Employment potential continues to be high on employers’ agenda, so what is it that you need to prove to make sure you secure a graduate job?

country needs you

Evidence shows that the most important factor in improving your employment chances is completing a placement year or accumulating a significant amount of other work experience. In fact, a lack of work experience is the biggest barrier to your ambition of securing your graduate job. So just in case you’re not convinced, here are some reasons why employers want you to get some work experience under your belt before you come knocking at their door:

  • Skills Development. Work experience is about developing skills, particularly employability skills like working as part of a team, communicating clearly with clients and work mates, thinking analytical & critically, solving problems, being commercially aware and being able to manage & motivation yourself.
  • It’s important to know and understand what your working environment is going to be like. You will spend a significant part of your day there, so you need to understand what’s expected of you and how it operates if you are going to enjoy what you do and be successful!
  • Helps build your contacts. Getting work experience is a brilliant opportunity to make contacts for future clients (and jobs).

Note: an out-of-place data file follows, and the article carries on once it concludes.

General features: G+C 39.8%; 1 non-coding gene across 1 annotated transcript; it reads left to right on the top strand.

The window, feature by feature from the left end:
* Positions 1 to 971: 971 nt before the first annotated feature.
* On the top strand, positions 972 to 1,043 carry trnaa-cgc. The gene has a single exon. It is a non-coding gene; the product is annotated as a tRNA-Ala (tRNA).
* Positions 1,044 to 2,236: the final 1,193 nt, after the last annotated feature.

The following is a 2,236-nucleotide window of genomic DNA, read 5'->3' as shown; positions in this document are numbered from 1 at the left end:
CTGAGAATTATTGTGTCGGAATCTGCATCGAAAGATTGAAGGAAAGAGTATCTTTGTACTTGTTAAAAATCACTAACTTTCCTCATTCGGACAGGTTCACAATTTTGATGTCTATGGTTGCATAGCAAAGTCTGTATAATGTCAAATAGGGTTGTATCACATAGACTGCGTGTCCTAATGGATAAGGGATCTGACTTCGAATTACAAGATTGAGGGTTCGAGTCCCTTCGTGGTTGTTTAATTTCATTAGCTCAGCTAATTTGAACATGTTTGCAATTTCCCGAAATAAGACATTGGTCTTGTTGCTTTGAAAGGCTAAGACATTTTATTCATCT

• Business acumen and commercial awareness. Employers often state that having an understanding and experience in this area will put you head and shoulders above the competition. Work experience is one of main ways this can be gained (read our previous blog on commercial awareness) .
  • Putting theory into practice. Try and get some work experience that is directly relevant to your course, this will help you see how the theory you have learnt works in practice. It will also boost your confidence and increase your understanding when you return to your studies.

As an added extra you will also get:

  • Money. Most work experience, certainly that of a significant length, is paid, which has obvious benefits.
  • Help with your career planning. Getting some work experience under your belt can help you make informed choices about your future– even if it is simply ruling things out (every cloud and all that …).

So how can you secure this all important work experience? We have all been taught to write CVs, but whilst this advice on its own may have been enough to secure a job in the boom times it will never make you stand out in a very slowly recovering recession. You need to add value.  Bear in mind that blogging, Student Surveyor and Twitter can help you target employers, add value to your CV and demonstrate a level of expertise.  Increasingly employers are not even advertising jobs in traditional media – they just put the positions out on Twitter and Social Media.  So if you haven’t even signed up, how are they going to spot them? If you don’t already have a Student Surveyor account you can register here.